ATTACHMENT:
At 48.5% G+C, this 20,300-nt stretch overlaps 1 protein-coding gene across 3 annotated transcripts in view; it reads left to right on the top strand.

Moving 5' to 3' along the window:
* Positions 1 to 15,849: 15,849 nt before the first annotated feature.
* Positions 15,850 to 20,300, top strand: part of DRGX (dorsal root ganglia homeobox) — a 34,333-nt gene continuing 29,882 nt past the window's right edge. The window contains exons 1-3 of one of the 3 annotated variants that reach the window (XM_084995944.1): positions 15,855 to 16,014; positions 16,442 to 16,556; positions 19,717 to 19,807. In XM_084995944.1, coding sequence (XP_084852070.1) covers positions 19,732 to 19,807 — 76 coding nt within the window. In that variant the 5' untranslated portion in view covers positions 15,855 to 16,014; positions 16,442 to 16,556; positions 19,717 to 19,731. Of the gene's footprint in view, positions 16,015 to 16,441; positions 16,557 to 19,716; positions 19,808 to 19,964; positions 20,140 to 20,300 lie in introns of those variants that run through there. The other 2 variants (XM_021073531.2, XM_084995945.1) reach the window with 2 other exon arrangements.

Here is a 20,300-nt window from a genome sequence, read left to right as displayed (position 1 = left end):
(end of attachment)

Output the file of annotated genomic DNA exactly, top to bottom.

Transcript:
At 48.5% G+C, this 20,300-nt stretch overlaps 1 protein-coding gene across 3 annotated transcripts in view; it reads left to right on the top strand.

Moving 5' to 3' along the window:
* Positions 1 to 15,849: 15,849 nt before the first annotated feature.
* Positions 15,850 to 20,300, top strand: part of DRGX (dorsal root ganglia homeobox) — a 34,333-nt gene continuing 29,882 nt past the window's right edge. The window contains exons 1-3 of one of the 3 annotated variants that reach the window (XM_084995944.1): positions 15,855 to 16,014; positions 16,442 to 16,556; positions 19,717 to 19,807. In XM_084995944.1, coding sequence (XP_084852070.1) covers positions 19,732 to 19,807 — 76 coding nt within the window. In that variant the 5' untranslated portion in view covers positions 15,855 to 16,014; positions 16,442 to 16,556; positions 19,717 to 19,731. Of the gene's footprint in view, positions 16,015 to 16,441; positions 16,557 to 19,716; positions 19,808 to 19,964; positions 20,140 to 20,300 lie in introns of those variants that run through there. The other 2 variants (XM_021073531.2, XM_084995945.1) reach the window with 2 other exon arrangements.

Here is a 20,300-nt window from a genome sequence, read left to right as displayed (position 1 = left end):